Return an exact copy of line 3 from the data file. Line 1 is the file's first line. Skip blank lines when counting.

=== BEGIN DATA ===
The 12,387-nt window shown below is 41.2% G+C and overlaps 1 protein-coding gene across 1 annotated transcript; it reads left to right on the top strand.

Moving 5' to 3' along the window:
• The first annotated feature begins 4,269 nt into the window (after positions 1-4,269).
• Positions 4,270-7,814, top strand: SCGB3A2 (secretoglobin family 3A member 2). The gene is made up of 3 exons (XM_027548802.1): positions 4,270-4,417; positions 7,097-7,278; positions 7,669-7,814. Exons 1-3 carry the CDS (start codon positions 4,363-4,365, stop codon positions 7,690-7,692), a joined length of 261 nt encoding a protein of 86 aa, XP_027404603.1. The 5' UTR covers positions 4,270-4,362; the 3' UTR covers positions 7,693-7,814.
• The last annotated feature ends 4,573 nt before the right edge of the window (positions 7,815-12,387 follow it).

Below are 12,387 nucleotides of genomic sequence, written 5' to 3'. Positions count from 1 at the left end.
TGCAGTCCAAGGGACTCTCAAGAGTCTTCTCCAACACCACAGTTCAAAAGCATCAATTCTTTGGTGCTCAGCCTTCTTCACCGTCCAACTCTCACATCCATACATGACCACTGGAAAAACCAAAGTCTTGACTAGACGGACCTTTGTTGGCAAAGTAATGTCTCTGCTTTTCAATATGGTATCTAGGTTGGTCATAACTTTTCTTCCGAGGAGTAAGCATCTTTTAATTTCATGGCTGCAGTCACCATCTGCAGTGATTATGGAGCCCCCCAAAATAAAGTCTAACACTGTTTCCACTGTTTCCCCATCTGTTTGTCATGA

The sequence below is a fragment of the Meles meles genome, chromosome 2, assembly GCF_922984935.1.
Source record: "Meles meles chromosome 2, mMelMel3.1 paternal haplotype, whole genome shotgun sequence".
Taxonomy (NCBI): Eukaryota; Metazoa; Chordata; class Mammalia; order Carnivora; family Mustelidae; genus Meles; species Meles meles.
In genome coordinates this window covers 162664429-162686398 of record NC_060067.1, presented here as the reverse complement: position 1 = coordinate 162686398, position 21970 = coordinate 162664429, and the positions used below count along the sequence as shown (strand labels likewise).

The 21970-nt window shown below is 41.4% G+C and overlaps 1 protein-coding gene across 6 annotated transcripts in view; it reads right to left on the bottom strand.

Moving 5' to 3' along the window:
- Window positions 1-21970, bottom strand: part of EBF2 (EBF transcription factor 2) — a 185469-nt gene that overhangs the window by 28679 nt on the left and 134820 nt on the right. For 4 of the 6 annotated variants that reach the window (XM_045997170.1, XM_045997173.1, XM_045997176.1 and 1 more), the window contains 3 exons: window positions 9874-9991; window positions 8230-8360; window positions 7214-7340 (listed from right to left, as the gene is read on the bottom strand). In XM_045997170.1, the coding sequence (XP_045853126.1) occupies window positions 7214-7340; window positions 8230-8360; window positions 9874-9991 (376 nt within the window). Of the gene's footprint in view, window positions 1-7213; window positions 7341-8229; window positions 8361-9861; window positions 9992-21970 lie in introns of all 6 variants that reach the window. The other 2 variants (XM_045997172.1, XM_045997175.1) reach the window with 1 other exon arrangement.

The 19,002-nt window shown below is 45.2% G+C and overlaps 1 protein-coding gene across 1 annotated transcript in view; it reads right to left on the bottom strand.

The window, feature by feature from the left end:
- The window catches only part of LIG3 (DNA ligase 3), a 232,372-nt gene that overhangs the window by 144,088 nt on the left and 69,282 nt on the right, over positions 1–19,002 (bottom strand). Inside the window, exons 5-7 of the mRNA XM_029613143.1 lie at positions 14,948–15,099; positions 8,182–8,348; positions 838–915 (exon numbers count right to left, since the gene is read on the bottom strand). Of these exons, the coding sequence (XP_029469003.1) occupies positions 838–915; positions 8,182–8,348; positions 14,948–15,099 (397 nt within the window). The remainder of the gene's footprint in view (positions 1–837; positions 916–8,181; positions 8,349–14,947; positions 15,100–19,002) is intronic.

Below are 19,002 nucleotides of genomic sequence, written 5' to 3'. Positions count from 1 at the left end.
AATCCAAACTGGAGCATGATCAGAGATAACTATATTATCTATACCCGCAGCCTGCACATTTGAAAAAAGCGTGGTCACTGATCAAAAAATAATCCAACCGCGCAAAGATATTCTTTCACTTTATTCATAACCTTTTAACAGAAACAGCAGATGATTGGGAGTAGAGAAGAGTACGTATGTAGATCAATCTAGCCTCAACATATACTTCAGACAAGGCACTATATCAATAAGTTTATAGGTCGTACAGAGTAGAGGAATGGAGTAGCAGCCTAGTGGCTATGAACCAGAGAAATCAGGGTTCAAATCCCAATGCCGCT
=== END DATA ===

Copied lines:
• The first annotated feature begins 4,269 nt into the window (after positions 1-4,269).